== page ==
First came embarrassing double-digit inflation, followed by sky-high interest rates. Then came Billygate and flip-flops on key economic policies, including whether to balance or unbalance the budget.
Now, Mr. Carter faces another grim challenge. Job layoffs during the next several months are expected to take place in those very states that are most crucial to his re- election bid.
Specifically, private economists and government analysts expect the largest increases in unemployment during the weeks ahead to take place in New England, the Mid- Atlantic states, the upper Midwest from Illinois through Michigan, and the Southeast. These regions were all integral parts of the winning -- but very close -- electoral margin put together by Mr. Carter in 1976.
Ironically, the jobless rate is expected to remain lowest -- and rise only minimally, if at all -- in the regions of the United States where Republican presidential contender Ronald Reagan already enjoys his greatest strengtH. Those areas are the far West, the Mountain states, and the Southwest.
Unfortunately for the President, the increase in unemployment later this year in the East will come about despite an expected upswing in the economy.
The reason, according to economists, is that employment gains tend to lag behind a rising economy. Put another way, unemployment tends to increase even after an economy begins to come out of a recession, since subcontractors and smaller companies tend to have layoffs months after primary industries, such as autos and steel, have already had their worse periods of unemployment.
Moreover, after a series of initial gaffes on such matters as China, the theory of evolution, and the Ku Klux Klan, Mr. Reagan is expected to turn the focus of his campaign to unemployment and economic policy -- and what Republicans perceive as a record of failure on the part of the Carter administration.
Mr. Reagan met Sept. 4 with his top economic policy coordinating team, including Alan Greenspan, George Shultz, US Rep. Jack Kemp (R) of New York, and Walter Wriston, president of Citibank.
New unemployment figures for the month of August will be out Sept. 5. But no matter what the current figures, Carter campaign officials are known to be most concerned about the later September figures that will be released in early October. That will be at the height of the election campaign.
The July nationwide unemployment rate was 7.8 percent. Even that, according to an economist with US Bureau of Labor Statistics, masks "much more severe unemployment" in key states that Mr. Carter must carry to win re-election. The July rate in Michigan (which President Ford carried four years ago) was 13.6 percent; in Ohio, which Mr. Carter barely won, 9.9 percent; in Illinois (which Mr. Ford won), 9.8 percent; in Pennsylvania (Mr. Carter), 9.5 percent; New York (Mr. Carter), 8 percent.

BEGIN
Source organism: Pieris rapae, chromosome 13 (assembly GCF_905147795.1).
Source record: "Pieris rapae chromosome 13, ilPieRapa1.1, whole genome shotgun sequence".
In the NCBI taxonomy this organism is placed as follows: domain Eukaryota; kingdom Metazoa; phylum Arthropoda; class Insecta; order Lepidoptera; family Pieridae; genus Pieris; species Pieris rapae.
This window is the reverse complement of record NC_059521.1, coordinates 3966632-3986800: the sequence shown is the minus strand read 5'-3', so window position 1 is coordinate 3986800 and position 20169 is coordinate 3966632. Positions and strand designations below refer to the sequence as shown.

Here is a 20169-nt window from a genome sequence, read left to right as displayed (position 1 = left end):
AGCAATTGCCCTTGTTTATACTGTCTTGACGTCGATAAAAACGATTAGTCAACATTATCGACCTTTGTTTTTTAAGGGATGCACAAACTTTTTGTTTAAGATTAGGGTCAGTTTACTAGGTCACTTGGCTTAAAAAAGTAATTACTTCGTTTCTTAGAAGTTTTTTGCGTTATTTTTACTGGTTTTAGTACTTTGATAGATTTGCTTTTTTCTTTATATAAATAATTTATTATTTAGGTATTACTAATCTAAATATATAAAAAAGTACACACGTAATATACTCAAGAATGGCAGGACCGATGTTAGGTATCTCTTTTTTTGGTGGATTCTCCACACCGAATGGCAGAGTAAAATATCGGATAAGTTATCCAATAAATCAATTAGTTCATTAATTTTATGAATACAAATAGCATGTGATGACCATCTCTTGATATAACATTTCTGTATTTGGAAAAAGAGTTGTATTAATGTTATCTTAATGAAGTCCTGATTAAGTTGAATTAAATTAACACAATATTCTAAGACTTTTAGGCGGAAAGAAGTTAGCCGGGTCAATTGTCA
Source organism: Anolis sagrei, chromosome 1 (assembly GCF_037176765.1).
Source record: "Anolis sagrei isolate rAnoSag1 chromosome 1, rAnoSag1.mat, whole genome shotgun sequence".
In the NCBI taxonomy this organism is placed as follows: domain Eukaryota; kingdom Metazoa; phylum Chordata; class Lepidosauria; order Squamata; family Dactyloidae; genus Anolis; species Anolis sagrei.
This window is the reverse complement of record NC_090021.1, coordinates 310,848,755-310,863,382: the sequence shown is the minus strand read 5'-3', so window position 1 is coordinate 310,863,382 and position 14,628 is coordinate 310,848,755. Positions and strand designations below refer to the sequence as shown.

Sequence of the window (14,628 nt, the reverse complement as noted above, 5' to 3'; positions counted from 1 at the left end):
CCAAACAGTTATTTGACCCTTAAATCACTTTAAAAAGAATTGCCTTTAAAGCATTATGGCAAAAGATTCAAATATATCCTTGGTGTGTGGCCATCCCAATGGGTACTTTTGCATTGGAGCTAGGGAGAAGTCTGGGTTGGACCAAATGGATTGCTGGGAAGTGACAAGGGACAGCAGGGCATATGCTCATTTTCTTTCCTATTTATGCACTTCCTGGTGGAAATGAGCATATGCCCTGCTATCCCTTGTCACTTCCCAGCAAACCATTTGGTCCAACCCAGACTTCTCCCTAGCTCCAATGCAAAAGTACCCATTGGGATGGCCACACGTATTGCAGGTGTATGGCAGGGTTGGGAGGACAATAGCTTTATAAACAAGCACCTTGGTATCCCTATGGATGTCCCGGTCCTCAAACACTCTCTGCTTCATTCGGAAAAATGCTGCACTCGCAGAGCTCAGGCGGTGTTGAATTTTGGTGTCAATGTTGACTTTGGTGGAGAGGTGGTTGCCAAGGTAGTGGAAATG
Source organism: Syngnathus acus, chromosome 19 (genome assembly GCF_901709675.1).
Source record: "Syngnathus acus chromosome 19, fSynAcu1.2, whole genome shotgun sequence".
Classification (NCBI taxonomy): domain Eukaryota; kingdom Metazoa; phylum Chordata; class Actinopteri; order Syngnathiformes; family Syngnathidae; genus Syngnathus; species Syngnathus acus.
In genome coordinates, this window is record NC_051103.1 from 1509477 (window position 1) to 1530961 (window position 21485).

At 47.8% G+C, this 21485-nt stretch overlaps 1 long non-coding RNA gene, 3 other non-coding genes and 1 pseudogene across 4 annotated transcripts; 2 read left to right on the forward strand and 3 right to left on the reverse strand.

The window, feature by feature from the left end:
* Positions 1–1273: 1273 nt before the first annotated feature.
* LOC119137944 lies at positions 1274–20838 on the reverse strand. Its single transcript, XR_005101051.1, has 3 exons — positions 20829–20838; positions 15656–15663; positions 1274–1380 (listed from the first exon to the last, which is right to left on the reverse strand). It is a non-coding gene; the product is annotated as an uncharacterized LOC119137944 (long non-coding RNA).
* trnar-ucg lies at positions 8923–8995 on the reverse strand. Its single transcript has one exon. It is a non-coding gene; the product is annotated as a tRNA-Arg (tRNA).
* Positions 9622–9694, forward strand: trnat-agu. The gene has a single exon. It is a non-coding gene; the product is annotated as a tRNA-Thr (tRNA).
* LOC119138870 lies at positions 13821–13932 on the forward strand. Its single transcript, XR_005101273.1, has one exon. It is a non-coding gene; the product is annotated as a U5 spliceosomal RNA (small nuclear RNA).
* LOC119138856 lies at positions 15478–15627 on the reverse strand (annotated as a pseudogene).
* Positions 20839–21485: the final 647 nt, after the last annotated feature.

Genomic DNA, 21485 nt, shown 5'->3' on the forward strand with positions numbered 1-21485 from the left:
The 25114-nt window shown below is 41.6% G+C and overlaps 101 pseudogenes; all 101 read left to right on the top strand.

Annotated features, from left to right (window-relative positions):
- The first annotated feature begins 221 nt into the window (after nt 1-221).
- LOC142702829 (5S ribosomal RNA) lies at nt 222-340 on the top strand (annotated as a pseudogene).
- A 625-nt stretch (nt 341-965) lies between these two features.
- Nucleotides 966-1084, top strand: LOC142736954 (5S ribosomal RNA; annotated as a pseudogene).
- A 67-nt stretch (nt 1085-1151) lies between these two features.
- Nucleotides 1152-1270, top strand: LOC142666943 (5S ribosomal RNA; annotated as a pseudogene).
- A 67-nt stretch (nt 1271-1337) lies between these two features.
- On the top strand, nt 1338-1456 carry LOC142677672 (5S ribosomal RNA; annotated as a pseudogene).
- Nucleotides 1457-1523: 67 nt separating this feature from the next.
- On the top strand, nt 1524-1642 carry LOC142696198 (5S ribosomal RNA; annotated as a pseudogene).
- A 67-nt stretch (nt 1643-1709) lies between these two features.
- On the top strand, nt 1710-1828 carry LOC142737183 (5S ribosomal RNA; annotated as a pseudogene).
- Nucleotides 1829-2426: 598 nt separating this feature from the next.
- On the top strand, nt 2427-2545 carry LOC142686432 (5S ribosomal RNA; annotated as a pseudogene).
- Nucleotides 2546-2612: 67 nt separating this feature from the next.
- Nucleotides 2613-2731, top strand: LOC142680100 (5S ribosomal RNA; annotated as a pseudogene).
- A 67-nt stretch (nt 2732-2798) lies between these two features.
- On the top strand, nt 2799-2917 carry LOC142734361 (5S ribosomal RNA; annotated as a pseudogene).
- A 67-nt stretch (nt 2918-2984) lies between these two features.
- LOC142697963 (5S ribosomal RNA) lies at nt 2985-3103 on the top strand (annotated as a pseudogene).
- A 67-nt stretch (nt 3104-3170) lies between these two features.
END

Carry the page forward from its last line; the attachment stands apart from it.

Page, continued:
In California and Texas, by contrast, where Mr. Reagan already has sizable support, the unemployment rate in July was relatively low, at 6.7 percent and 5. 2 percent, respectively.
Although unemployment figures will "stabilize" by the end of the third quarter of this year (i.e., the quarter ending Sept. 30), the rate of increase over the second quarter is still expected to show a sizable jump, according to Andrew Moody, an economist with Chase Econometrics.
Mr. Moody calculates that the average rate of increase in most industrial states ranged from 0.5 percent to 1 percent for the second quarter over the first quarter. The increase for the third quarter -- the quarter ending in September -- over the second will likely average around 0.75 percent, he predicts.
In some industrial states, such as Rhode Island, Indiana, Michigan, Oregon, and Washington -- all states focused on by the Carter campaign -- the rises may reach one percentage point, Mr. Moody says.
According to an analysis by Citibank, joblessness in the Northeast and Southeast will rise substantially from here on out. In fact, according to Citibank, the rise will be substantial in most of the older, or Eastern, industrial states.
To date, according to Citibank, New England and the Southeast have enjoyed only modest jumps in unemployment. Now those regions should show substantial jumps during the months ahead. And what that all adds up to, analysts here say, is one more re-election problem for the President.